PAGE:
According to the Oxford English Dictionary, its modern spelling was first used in 1538. The earliest attested reference to the Angles occurs in the 1st-century work by Tacitus, Germania, in which the Latin word Anglii is used; the etymology of the tribal name itself is disputed by scholars. How and why a term derived from the name of a tribe, less significant than others, such as the Saxons, came to be used for the entire country and its people is not known, but it seems this is related to the custom of calling the Germanic people in Britain Angli Saxones or English Saxons to distinguish them from continental Saxons of Old Saxony between the Weser and Eider rivers in Northern Germany. In Scottish Gaelic, another language which developed on the island of Great Britain, the Saxon tribe gave their name to the word for England. An alternative name for England is Albion; the name Albion referred to the entire island of Great Britain. The nominally earliest record of the name appears in the Aristotelian Corpus the 4th-century BC De Mundo: "Beyond the Pillars of Hercules is the ocean that flows round the earth.
In it are two large islands called Britannia. But modern scholarly consensus ascribes De Mundo not to Aristotle but to Pseudo-Aristotle, i.e. it was written in the Graeco-Roman period or afterwards. The word Albion or insula Albionum has two possible origins, it either derives from a cognate of the Latin albus meaning white, a reference to the white cliffs of Dover or from the phrase the "island of the Albiones" in the now lost Massaliote Periplus, attested through Avienus' Ora Maritima to which the former served as a source. Albion is now applied to England in a more poetic capacity. Another romantic name for England is Loegria, related to the Welsh word for England and made popular by its use in Arthurian legend; the earliest known evidence of human presence in the area now known as England was that of Homo antecessor, dating to approximate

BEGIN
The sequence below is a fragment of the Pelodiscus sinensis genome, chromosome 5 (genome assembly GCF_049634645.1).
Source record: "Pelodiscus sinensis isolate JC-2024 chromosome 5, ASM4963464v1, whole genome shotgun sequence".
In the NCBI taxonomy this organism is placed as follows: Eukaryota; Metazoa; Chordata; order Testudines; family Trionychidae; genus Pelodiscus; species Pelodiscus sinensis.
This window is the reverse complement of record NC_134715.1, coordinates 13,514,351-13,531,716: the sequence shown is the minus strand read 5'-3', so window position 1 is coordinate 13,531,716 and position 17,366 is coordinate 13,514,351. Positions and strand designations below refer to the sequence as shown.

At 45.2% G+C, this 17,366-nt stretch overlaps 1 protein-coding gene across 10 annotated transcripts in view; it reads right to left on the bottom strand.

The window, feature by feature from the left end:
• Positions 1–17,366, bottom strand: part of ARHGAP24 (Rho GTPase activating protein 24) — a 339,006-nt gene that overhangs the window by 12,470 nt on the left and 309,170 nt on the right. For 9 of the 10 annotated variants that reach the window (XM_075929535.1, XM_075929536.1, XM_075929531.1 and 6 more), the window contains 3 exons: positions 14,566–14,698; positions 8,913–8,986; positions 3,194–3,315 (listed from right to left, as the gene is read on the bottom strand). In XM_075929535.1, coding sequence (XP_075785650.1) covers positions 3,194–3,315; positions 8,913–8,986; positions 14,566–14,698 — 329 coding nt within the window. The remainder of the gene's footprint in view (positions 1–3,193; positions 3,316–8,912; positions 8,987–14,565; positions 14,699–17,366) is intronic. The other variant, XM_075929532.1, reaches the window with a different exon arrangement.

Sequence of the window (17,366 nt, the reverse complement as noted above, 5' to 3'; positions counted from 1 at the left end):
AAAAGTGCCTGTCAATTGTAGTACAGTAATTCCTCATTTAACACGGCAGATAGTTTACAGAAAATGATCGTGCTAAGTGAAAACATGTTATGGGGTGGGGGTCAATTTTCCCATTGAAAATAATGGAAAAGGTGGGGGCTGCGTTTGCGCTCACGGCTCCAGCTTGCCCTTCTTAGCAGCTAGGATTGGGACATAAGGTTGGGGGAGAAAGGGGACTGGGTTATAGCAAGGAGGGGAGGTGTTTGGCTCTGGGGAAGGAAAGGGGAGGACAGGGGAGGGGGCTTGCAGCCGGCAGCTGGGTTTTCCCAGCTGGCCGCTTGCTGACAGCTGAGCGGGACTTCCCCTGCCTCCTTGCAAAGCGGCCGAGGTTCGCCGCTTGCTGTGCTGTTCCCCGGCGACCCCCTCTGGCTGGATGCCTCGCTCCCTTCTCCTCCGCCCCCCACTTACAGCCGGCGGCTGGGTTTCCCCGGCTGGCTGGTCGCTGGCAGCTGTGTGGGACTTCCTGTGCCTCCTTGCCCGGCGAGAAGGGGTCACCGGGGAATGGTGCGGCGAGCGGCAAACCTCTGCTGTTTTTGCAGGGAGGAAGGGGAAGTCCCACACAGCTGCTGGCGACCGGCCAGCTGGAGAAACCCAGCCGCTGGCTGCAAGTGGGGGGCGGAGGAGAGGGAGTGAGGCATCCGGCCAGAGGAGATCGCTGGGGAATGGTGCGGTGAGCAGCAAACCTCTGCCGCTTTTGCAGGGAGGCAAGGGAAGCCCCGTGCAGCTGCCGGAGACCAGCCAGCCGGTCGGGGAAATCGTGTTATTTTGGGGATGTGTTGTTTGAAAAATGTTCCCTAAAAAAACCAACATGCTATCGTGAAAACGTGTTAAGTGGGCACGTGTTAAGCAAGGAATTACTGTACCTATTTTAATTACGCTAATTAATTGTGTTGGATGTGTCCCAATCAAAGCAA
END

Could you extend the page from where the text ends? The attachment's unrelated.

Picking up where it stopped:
St Katharine's by the Tower
St Katharine's by the Tower—full name Royal Hospital and Collegiate Church of St. Katharine by the Tower—was a medieval church and hospital next to the Tower of London; the establishment was founded in 1147 and the buildings demolished in 1825 to build St Katharine Docks, which takes its name from it. It was re-established elsewhere in London and 123 years returned once more to the East End; the church was a Royal Peculiar and the precinct around it was an extra-parochial area becoming a civil parish, dissolved in 1895. The Royal Peculiar survives to the present day as the Royal Foundation of St Katharine, it was founded by Queen Matilda, wife of King Stephen, in 1147 in memory of two of her children and Matilda, who had died in infancy and been buried in the Priory Church of Holy Trinity at Aldgate. Its endowment was increased by two queens consort, Eleanor of Castile and Philippa of Hainault, it was made up of three brethren, three sisters, a bedeswoman and six "poor clerks", all under a Master.